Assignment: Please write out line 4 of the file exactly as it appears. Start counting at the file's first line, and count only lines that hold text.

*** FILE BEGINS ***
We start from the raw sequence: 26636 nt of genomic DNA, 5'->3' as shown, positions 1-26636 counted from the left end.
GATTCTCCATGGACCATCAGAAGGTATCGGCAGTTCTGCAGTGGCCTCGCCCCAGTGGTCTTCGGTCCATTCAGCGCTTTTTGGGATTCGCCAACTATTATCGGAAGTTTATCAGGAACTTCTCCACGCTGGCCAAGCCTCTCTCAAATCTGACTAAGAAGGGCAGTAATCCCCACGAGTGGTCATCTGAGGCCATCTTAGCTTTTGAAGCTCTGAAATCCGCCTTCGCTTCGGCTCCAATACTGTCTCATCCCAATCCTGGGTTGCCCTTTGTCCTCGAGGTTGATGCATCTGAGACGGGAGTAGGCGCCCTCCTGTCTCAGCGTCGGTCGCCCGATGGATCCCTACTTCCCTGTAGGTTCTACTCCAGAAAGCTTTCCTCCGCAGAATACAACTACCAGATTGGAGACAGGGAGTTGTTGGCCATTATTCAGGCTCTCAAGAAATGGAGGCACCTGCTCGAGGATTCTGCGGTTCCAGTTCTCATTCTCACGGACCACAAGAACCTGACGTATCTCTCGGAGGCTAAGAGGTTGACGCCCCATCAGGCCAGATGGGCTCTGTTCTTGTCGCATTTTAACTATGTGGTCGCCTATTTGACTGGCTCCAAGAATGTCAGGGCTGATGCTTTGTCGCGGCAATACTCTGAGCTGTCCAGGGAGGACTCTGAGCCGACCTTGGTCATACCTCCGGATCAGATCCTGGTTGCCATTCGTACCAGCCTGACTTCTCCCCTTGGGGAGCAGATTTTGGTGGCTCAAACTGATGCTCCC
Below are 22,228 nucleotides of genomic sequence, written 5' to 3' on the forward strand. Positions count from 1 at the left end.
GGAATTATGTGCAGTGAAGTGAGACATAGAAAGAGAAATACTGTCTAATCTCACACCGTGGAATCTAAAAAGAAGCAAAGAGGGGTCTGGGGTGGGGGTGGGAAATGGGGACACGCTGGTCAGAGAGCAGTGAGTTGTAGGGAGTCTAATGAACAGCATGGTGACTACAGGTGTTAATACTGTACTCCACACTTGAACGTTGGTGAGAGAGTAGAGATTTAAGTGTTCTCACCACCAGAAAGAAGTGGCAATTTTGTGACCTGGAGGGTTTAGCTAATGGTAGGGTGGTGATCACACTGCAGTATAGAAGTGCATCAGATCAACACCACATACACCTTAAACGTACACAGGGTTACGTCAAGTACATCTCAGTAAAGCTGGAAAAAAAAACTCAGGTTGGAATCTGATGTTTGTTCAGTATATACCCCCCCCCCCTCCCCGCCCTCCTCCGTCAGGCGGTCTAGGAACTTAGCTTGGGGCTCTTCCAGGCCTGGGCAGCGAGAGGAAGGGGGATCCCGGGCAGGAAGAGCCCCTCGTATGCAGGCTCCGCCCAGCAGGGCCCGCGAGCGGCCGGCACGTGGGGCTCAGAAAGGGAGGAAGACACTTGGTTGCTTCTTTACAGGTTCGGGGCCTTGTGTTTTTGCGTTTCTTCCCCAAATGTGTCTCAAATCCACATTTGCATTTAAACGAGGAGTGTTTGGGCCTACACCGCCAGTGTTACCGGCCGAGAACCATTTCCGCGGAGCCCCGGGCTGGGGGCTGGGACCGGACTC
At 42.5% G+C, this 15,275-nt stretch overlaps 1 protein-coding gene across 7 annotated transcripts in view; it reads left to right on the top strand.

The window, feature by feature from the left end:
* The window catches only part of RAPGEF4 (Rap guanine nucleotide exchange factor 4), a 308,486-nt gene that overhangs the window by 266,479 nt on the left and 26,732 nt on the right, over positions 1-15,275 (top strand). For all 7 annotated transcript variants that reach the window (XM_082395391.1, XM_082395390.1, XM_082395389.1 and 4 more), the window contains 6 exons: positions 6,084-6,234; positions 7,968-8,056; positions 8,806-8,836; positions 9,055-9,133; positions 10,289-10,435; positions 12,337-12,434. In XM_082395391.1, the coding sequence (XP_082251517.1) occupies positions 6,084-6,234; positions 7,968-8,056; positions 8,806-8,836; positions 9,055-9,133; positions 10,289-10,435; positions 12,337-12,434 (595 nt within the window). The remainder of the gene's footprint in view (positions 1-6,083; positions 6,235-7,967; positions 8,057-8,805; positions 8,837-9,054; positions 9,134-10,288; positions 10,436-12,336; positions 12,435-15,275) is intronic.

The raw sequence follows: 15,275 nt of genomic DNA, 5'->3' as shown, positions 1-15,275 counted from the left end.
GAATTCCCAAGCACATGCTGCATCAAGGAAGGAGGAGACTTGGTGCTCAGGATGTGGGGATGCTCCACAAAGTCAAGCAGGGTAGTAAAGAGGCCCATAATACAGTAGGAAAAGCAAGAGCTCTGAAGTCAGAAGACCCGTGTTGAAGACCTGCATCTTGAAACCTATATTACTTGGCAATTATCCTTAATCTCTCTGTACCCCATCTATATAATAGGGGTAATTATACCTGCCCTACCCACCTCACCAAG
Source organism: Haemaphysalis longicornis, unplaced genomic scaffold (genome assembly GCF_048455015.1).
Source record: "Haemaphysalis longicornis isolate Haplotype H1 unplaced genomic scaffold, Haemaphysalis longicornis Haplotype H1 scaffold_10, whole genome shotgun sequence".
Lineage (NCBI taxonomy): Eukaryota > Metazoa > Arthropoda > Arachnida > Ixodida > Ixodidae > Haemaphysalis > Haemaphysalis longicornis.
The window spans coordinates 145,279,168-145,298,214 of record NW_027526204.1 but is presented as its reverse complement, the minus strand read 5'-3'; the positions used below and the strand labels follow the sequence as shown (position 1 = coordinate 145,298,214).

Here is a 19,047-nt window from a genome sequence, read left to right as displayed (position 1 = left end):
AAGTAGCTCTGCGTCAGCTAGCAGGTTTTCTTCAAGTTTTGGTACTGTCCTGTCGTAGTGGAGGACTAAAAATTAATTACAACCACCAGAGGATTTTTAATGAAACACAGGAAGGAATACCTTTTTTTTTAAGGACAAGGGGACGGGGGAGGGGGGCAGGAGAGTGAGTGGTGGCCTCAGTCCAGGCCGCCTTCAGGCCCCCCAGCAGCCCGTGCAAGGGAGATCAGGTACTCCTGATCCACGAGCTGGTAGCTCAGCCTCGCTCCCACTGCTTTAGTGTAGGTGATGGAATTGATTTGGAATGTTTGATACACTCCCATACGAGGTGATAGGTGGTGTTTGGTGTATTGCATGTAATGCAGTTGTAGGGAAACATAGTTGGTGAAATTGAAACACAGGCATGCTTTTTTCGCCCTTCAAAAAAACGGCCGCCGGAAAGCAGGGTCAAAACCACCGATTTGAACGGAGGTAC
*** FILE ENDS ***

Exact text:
GGAATTATGTGCAGTGAAGTGAGACATAGAAAGAGAAATACTGTCTAATCTCACACCGTGGAATCTAAAAAGAAGCAAAGAGGGGTCTGGGGTGGGGGTGGGAAATGGGGACACGCTGGTCAGAGAGCAGTGAGTTGTAGGGAGTCTAATGAACAGCATGGTGACTACAGGTGTTAATACTGTACTCCACACTTGAACGTTGGTGAGAGAGTAGAGATTTAAGTGTTCTCACCACCAGAAAGAAGTGGCAATTTTGTGACCTGGAGGGTTTAGCTAATGGTAGGGTGGTGATCACACTGCAGTATAGAAGTGCATCAGATCAACACCACATACACCTTAAACGTACACAGGGTTACGTCAAGTACATCTCAGTAAAGCTGGAAAAAAAAACTCAGGTTGGAATCTGATGTTTGTTCAGTATATACCCCCCCCCCCTCCCCGCCCTCCTCCGTCAGGCGGTCTAGGAACTTAGCTTGGGGCTCTTCCAGGCCTGGGCAGCGAGAGGAAGGGGGATCCCGGGCAGGAAGAGCCCCTCGTATGCAGGCTCCGCCCAGCAGGGCCCGCGAGCGGCCGGCACGTGGGGCTCAGAAAGGGAGGAAGACACTTGGTTGCTTCTTTACAGGTTCGGGGCCTTGTGTTTTTGCGTTTCTTCCCCAAATGTGTCTCAAATCCACATTTGCATTTAAACGAGGAGTGTTTGGGCCTACACCGCCAGTGTTACCGGCCGAGAACCATTTCCGCGGAGCCCCGGGCTGGGGGCTGGGACCGGACTC